Simple Tips for Growing Your Own Food and Herbs

Simple Tips for Growing Your Own Food and Herbs


Besides the fact that running to the store for everything you need gets extremely old after a while, growing your own food right in your home comes with so many benefits. You can save a ton of money, eat healthier alternatives, and generally enjoy the sense of accomplishment that comes from growing something out of nothing thanks to your own effort. We have a few simple tips for growing your own food and herbs that will get your green thumb started off right.

Take a Soil Sample

A useful tip for growing your own food and herbs at home is to take a soil sample before you get started. Soil tests are easy to get ahold of on online, and they can tell you a variety of useful information about your local planting conditions. You want to make sure there isn’t anything harmful, such as lead, in your soil, and finding out the pH level of the soil will help you determine what will grow there the best.

Start With Simpler Produce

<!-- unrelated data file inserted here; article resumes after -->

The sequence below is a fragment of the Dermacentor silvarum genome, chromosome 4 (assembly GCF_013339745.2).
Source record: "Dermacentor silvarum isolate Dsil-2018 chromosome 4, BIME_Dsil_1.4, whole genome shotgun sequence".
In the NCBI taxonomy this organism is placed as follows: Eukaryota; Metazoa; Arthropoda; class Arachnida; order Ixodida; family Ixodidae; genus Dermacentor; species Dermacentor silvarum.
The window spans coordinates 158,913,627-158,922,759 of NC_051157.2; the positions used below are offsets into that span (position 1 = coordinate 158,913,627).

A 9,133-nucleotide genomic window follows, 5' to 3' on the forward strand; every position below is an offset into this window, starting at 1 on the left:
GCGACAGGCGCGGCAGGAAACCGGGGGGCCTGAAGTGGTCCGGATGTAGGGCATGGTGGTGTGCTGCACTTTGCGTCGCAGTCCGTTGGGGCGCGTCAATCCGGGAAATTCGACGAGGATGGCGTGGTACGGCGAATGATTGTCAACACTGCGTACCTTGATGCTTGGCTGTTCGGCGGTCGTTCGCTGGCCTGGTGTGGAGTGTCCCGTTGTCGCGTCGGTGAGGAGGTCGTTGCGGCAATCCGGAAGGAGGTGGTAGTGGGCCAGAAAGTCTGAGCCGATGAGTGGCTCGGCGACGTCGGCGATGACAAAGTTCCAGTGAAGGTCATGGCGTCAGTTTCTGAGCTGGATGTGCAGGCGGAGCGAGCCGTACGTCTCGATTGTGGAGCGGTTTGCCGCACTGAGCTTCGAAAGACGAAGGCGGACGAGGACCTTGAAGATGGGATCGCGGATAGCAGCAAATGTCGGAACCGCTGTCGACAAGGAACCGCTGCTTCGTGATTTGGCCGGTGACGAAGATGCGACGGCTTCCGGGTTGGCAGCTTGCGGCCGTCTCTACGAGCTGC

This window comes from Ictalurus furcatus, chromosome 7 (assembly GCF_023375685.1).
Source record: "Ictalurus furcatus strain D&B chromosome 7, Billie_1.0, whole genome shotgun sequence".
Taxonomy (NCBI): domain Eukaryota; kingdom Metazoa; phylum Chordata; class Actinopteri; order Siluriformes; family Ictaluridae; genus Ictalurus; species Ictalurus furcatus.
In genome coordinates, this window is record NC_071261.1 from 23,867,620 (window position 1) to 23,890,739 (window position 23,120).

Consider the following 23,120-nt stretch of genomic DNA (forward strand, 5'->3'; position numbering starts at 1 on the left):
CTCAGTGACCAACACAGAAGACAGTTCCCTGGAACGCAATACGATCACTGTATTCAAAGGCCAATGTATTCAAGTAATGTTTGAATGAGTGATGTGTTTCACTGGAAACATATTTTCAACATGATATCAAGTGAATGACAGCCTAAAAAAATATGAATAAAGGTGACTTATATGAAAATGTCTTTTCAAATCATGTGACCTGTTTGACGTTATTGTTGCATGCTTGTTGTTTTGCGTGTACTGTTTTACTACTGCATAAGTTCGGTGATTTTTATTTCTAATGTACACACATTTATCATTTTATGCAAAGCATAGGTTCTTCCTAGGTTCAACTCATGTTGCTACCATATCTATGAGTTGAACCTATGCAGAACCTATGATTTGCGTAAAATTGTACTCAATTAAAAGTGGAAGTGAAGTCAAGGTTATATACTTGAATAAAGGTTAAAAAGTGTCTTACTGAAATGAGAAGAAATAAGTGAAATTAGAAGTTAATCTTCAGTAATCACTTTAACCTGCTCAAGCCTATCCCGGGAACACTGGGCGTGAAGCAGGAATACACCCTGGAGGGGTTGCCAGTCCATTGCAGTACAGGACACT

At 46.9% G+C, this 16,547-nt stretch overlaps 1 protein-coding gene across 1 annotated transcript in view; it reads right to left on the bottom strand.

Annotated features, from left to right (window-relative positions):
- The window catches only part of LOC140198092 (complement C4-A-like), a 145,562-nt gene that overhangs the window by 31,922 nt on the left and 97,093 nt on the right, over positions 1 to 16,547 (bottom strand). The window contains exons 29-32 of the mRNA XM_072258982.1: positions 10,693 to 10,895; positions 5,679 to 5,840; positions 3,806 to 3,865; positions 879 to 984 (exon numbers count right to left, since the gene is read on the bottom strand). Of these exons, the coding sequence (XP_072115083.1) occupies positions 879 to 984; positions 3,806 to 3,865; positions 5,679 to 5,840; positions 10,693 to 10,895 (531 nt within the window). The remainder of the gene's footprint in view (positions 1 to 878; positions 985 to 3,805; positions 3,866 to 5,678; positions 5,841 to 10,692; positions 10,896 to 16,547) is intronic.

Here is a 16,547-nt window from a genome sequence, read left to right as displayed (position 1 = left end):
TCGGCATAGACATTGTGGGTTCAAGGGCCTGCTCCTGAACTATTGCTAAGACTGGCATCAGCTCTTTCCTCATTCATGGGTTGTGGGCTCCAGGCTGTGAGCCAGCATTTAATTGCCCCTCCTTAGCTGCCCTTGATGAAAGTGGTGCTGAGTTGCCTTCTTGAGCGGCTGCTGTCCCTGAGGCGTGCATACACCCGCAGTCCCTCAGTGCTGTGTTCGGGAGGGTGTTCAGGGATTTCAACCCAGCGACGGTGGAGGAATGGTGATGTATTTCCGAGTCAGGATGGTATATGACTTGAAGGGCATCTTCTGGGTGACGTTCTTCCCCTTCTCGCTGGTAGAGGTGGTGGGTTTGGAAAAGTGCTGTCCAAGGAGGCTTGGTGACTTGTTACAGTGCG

It’s no secret that some fruits, vegetables, and herbs are hardier and easier to grow than others. For instance, if you’d like to grow your own mangoes, that will be quite a bit more difficult than choosing a more easily managed fruit tree. Starting off your garden with fruits and vegetables that grow more easily will result in more usable produce on your first try and help you build your knowledge and confidence as you move on to more difficult foods.

Grow Seeds Inside, Then Transplant

If you live in a place where the weather fluctuates, don’t fret. You can still grow many different kinds of produce if you start it off inside at first. This is especially useful if you start from a seed rather than a plant starter. Use a small container to get the plant started inside, where you can control the temperature and moisture level. Then, transplant the plant outside when the weather allows for a better yield.

Water With Care

Watering is obviously very important for maintaining a garden, but many people don’t think too much about how much water they give their plants. However, overwatering and waterlogging are both things that can happen if you aren’t careful. Also, make sure you don’t spray a bunch of water on the leaves of smaller plants—keep the water in the dirt itself. Excess water hanging on leaves can make plants more susceptible to disease.

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